int i = 4, j = 5;
std::optional<int&> o = i;
o = j; // (*)

The marked line can be interpreted to either:

  1. Rebind o, such that &*o == &j. As a result of this line, the values of i and j themselves remain changed.
  2. Assign through o, such &*o == &i is still true but now i == 5.
  3. Disallow assignment entirely.

Assign-through is the behavior you get by just pushing = through to T's =, rebind is a more sound implementation and is what you really want (see also this question, as well as a Matt Calabrese talk on Reference Types).

A different way of explaining the difference between (1) and (2) is how we might implement both externally:

// rebind

// assign through
if (o) {
    *o = j;
} else {

The Boost.Optional documentation provides this rationale:

Rebinding semantics for the assignment of initialized optional references has been chosen to provide consistency among initialization states even at the expense of lack of consistency with the semantics of bare C++ references. It is true that optional<U> strives to behave as much as possible as U does whenever it is initialized; but in the case when U is T&, doing so would result in inconsistent behavior w.r.t to the lvalue initialization state.

Imagine optional<T&> forwarding assignment to the referenced object (thus changing the referenced object value but not rebinding), and consider the following code:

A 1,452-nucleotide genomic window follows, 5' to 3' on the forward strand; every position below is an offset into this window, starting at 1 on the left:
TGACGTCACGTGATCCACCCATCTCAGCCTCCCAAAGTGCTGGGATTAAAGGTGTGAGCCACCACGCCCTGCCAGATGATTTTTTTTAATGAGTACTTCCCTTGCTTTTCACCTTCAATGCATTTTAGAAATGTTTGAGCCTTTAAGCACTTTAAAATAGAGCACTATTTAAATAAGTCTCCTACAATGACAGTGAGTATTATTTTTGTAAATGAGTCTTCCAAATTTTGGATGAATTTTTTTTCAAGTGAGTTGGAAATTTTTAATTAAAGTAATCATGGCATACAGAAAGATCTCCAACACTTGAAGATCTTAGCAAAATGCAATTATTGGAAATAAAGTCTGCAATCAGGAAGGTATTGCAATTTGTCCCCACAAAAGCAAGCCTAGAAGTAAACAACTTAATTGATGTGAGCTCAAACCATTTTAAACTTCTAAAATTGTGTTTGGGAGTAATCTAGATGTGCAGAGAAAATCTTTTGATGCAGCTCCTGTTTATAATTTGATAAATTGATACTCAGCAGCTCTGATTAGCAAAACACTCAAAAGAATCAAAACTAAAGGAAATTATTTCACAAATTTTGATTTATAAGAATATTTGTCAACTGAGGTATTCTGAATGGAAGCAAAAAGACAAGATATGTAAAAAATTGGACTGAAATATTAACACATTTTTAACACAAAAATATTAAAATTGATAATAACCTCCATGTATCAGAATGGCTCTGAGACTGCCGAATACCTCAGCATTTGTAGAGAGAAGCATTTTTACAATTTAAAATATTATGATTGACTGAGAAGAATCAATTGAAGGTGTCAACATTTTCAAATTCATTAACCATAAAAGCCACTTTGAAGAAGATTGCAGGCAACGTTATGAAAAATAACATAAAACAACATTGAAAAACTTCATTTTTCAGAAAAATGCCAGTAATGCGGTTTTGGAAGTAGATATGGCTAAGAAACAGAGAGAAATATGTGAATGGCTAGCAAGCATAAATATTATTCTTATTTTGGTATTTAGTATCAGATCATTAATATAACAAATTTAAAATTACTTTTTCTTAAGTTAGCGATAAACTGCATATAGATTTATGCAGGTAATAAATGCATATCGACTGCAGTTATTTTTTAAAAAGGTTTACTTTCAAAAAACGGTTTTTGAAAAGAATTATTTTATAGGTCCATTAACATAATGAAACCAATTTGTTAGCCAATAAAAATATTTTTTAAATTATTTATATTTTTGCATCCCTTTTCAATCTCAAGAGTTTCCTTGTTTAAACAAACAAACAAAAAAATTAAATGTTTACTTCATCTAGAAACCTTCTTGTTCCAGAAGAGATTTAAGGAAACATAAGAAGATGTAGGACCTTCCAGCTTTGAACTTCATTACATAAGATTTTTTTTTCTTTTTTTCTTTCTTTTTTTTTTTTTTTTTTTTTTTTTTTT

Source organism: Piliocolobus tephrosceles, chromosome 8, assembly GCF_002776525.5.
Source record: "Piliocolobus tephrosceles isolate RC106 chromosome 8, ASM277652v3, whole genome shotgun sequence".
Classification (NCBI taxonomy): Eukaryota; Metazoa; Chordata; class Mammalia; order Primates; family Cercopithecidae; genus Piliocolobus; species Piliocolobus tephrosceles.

optional<int&> a = get();
int x = 1 ;
int& rx = x ;
optional<int&> b(rx);
a = b ;

What does the assignment do?

If a is uninitialized, the answer is clear: it binds to x (we now have another reference to x). But what if a is already initialized? it would change the value of the referenced object (whatever that is); which is inconsistent with the other possible case.

If optional<T&> would assign just like T& does, you would never be able to use Optional's assignment without explicitly handling the previous initialization state unless your code is capable of functioning whether after the assignment, a aliases the same object as b or not.

That is, you would have to discriminate in order to be consistent.

If in your code rebinding to another object is not an option, then it is very likely that binding for the first time isn't either. In such case, assignment to an uninitialized optional<T&> shall be prohibited. It is quite possible that in such a scenario it is a precondition that the lvalue must be already initialized. If it isn't, then binding for the first time is OK while rebinding is not which is IMO very unlikely. In such a scenario, you can assign the value itself directly, as in: